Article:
?

?(5) E(C ) = S ? Prob(S) X ? ?tTTt,TT

S=XT

?

Prob(S) ?t,TT

S=XT

= [Sum A] X ? [Sum B]

partial mean X prob of ending in the money

P. Sercu and R. Uppal Version January 1994 Printout Jamada El Oula 24, 1431

International Financial Markets and the FirmLognormal Option Pricing Model page 8-8

2.1.1. The Expected Call Value when the Spot Rate is

Lognormal

??(lnS ) by µ, and sd(lnS ) by ?. Then Denote EtTt,TtTt,T

?

??(7) E(C ) = S f(S; µ,?)dS X tTTTt,Tt,TT?

X

?

?f(S; µ,?)dS Tt,Tt,TT?

X

= [Integral A] X ? [Integral B]

partial mean X prob of ending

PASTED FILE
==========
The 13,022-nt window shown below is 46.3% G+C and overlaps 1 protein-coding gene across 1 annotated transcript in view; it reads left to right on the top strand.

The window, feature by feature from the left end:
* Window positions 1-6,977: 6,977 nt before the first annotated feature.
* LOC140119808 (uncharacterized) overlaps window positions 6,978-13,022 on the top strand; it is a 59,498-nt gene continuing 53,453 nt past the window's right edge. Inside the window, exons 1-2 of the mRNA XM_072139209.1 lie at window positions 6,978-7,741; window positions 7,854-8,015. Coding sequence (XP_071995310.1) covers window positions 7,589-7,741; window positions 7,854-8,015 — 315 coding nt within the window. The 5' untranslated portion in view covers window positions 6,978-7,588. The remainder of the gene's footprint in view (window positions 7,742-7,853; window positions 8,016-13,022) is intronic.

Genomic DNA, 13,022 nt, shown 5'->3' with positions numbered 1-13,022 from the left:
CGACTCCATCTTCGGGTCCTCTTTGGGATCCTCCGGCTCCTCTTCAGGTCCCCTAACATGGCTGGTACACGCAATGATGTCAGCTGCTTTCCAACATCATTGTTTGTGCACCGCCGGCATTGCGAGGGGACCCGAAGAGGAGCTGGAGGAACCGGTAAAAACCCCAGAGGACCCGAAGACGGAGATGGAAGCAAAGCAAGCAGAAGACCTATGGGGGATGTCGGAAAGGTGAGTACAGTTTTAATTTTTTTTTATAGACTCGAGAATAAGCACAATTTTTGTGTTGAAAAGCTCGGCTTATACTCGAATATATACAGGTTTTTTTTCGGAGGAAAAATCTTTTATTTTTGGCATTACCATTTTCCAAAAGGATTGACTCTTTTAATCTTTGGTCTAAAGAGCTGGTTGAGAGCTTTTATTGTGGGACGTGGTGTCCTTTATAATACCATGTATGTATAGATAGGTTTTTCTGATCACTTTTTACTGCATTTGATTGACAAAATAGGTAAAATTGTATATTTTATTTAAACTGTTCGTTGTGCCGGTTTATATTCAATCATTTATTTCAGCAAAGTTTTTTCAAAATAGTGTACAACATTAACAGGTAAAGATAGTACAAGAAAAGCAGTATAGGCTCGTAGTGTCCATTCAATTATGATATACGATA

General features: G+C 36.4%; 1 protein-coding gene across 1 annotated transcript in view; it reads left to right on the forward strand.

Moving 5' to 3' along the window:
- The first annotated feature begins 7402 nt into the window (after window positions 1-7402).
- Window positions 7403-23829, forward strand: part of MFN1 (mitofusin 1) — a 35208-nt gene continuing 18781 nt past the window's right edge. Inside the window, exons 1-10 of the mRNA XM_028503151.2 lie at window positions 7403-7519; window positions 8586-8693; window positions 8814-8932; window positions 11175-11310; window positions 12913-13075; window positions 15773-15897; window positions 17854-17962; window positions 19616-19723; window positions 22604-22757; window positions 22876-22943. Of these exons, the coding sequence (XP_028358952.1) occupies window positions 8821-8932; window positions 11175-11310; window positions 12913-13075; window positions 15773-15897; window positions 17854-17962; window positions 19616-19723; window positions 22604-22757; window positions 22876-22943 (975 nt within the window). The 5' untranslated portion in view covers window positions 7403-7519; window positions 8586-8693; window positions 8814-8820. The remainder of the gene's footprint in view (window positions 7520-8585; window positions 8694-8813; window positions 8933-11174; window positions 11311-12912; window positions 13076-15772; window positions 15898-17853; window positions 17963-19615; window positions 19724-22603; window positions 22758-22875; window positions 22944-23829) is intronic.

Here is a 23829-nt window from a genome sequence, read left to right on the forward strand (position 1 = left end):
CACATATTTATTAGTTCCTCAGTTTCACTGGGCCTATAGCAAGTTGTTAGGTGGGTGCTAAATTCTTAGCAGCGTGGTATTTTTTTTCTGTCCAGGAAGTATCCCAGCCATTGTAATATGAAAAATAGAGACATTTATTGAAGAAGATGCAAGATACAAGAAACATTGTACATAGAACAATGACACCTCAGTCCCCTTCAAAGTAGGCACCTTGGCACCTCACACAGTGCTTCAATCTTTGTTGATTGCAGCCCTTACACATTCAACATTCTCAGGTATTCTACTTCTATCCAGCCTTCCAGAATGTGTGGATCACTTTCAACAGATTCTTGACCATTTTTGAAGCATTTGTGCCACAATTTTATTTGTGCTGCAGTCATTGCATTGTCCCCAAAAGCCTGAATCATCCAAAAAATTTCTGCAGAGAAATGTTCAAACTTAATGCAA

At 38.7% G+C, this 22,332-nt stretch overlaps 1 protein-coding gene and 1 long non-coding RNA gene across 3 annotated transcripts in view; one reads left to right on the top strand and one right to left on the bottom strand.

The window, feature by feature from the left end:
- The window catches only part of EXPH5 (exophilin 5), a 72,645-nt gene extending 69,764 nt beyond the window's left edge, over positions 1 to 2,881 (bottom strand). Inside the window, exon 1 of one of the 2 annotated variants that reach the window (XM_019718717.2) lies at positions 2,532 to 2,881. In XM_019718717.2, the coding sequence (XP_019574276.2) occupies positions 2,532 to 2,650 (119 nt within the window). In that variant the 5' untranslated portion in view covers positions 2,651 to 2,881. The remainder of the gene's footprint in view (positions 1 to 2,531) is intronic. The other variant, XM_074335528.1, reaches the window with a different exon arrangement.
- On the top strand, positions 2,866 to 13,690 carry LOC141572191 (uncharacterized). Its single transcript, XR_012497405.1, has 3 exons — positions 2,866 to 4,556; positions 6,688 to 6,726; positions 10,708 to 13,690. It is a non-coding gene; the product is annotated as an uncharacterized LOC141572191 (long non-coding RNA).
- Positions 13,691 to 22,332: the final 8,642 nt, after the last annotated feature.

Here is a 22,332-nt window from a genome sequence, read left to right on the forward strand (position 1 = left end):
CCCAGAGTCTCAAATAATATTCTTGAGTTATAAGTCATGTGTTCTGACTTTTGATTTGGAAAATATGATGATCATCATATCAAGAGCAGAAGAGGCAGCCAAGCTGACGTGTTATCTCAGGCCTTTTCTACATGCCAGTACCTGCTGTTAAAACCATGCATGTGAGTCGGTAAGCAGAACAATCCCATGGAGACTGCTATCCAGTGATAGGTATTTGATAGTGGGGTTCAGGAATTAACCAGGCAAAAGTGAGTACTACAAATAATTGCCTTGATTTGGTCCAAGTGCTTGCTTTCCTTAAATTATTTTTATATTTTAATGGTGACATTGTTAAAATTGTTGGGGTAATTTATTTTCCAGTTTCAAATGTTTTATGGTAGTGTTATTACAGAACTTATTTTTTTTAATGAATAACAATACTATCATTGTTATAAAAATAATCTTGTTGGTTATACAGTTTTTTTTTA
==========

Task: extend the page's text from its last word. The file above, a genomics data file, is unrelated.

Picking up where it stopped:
in the money

[après maintes péripéties:]

?(8) = E(S ) N(d' ) X N(d' ) tT12where N(d' ) denotes the cumulative standard normal probability: i

P. Sercu and R. Uppal Version January 1994 Printout Jamada El Oula 24, 1431

International Financial Markets and the FirmLognormal Option Pricing Model page 8-9

n(z)

N(d)

z

d0

?(S)EtT21 + ?ln t,T2X

(9) d' = , d' = d' ?. 121t,T ?t,T

P. Sercu and R. Uppal Version January 1994 Printout Jamada El Oula 24, 1431

International Financial Markets and the FirmLognormal Option Pricing Model page 8-10

2.2. Step 2: Correcting the Call’s Expected Expiration Value

for Risk

In the BSM or binomial logic, and also in the SRB model, risk

(S) by F: correction means replacing EtTt,T

?(10) CEQ(C ) = F N(d) X N(d) tTt,T12

F1t,T?

?ln + t,T2X

(11a) d = 1?t,T

(11b) d = d ? 21t,T

2.3. Step 3: Discounting the Risk-adjusted Expiration value

of the Call at the Risk-free Rate.

?(C)CEQtT

(12) C = t1 + rt,T

FXt,T

= N(d) N(d) 121 + r1 + rt,Tt,T